The pricing strategy of your small business can ultimately determine your fate. As a small business owner you can ensure profitability and longevity by paying close attention to your pricing strategy.
Commonly, for many small businesses, the pricing strategy has been to be the lowest price provider in the market. This approach comes from taking a superficial view of competitors and assuming one can win business by having the lowest price.
Avoiding the Lowest Pricing Strategy
Having the lowest price isn't a strong position for small business. Larger competitors with deep pockets and the ability to have lower operating costs will destroy any small business trying to compete on price alone. Avoiding the low pricing strategy starts with looking at the demand in the market by examining three factors:
1. Competitive Analysis: Don't just look at your competitor's pricing. Look at the whole package they offer. Are they serving price-conscious consumers or the affluent group? What are the value-added services if any?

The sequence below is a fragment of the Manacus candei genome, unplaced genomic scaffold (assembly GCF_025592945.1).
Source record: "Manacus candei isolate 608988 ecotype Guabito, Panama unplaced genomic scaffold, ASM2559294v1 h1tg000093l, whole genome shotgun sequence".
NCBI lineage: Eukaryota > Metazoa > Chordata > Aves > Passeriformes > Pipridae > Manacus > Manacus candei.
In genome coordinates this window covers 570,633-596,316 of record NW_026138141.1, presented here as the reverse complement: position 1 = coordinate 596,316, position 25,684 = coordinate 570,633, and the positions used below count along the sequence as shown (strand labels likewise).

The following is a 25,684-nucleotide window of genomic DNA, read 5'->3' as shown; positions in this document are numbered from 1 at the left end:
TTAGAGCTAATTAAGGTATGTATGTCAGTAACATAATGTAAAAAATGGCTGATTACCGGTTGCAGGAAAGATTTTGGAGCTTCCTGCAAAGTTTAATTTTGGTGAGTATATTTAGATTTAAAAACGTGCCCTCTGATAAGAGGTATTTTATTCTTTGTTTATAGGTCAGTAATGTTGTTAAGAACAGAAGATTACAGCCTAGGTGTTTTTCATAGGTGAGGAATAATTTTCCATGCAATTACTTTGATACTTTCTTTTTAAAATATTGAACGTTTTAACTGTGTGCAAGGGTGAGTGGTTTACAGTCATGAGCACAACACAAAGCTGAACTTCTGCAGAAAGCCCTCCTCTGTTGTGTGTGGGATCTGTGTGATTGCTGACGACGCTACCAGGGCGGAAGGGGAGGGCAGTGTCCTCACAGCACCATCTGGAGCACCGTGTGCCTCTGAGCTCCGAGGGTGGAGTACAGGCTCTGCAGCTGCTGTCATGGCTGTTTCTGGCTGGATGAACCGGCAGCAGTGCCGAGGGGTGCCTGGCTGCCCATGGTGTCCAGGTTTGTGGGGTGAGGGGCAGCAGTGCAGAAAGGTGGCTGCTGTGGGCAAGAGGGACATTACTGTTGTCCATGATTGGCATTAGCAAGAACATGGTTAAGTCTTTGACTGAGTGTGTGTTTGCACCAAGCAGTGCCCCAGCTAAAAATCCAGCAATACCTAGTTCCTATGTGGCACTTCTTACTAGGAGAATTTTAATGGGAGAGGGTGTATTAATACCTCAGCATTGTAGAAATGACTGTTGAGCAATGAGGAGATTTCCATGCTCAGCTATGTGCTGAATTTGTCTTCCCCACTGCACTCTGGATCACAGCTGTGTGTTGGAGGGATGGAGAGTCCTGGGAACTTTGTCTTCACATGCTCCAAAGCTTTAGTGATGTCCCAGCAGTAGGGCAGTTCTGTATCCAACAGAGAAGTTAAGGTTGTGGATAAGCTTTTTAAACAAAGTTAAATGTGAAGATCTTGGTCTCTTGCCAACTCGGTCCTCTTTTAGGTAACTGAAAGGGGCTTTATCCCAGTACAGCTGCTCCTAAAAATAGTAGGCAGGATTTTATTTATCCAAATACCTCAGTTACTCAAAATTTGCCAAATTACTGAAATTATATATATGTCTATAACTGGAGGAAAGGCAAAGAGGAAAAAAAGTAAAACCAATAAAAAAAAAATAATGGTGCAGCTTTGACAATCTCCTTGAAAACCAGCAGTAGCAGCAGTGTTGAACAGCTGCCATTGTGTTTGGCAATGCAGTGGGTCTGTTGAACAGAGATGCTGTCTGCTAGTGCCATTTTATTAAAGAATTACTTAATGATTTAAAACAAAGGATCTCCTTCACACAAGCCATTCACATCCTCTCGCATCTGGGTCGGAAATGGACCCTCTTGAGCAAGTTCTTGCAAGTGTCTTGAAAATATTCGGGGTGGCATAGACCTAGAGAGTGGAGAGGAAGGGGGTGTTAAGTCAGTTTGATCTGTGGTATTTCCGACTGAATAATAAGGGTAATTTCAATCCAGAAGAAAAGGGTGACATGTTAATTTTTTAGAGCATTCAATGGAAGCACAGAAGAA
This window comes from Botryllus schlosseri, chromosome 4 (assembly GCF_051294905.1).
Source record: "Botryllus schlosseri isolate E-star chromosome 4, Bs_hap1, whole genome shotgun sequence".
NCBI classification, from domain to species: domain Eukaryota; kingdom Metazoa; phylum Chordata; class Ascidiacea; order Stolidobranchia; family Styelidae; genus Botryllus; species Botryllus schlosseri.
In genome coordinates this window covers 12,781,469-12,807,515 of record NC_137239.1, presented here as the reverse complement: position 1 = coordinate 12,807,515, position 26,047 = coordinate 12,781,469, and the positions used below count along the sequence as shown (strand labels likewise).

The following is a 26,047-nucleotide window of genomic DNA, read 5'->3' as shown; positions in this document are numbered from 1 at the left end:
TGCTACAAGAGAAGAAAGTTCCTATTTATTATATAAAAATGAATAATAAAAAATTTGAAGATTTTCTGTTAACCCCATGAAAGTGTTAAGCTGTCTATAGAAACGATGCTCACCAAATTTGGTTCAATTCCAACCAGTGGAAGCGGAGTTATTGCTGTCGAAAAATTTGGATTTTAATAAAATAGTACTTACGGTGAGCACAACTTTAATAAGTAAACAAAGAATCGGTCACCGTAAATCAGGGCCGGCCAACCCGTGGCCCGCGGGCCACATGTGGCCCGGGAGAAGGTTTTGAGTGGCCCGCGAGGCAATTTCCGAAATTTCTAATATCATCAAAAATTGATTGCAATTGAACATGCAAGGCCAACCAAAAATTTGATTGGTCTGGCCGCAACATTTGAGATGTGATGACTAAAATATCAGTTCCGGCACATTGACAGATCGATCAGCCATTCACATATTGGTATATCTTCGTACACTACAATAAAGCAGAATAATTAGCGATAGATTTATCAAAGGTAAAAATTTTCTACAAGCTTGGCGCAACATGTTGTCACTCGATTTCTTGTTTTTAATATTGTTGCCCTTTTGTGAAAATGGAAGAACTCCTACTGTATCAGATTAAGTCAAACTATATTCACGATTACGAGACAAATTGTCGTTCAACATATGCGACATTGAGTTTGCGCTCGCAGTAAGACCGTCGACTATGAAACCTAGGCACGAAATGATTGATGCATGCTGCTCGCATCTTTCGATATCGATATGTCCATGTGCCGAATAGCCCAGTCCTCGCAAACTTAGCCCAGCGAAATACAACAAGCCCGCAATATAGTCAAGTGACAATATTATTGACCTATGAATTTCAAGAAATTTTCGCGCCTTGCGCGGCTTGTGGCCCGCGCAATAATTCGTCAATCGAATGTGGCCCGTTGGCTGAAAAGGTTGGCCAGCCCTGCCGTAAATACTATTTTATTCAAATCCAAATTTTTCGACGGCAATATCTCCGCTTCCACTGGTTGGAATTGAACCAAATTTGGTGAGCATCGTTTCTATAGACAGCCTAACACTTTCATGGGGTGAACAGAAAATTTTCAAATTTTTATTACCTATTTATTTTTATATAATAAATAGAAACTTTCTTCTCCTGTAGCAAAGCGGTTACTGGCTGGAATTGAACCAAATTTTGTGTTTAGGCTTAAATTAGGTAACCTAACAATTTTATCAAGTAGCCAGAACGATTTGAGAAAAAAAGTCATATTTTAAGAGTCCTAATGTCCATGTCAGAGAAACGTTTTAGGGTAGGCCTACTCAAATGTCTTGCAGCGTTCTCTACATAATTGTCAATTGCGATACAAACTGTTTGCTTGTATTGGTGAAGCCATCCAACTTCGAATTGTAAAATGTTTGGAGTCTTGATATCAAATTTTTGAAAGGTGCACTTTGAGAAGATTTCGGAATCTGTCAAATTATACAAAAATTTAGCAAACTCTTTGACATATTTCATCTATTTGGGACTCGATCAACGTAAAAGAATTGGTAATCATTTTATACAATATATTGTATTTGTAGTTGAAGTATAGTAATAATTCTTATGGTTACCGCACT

2. Ceiling Price: The ceiling price is the highest price the market will bear. Survey experts and customers to determine pricing limits. The highest price in the market may not be the ceiling price.
3. Price Elasticity: If the demand for your product or service is less elastic, you can then have a higher ceiling on prices. Low elastic demand depends on limited competitors, buyer's perception of quality, and consumers not habituated to looking for the lowest price in your industry.
Once you understand the demand structure in your industry, review your costs and profit goals as set in your business plan or financials. The low price strategy is best avoided by small business but there are conditions such as a price war that can drag a company into the lowest price battle.
Evading a Price War
A price war can wreck havoc in any industry and leave many businesses, out of business. In the early 90's, I observed the competitive exercise equipment market enter a price war in a large city. Profits were plentiful but a price war took the gross margins from 42% to 12%. In less than 18 months, over 60% of the retailers were out of business while my division went national. Take these tips to evade a deadly price war:
Leave the price-cutting and price wars to big business. Small businesses with solid pricing strategy can escape a price war and low price position. Carefully, consider your price decisions. Your business depends on it.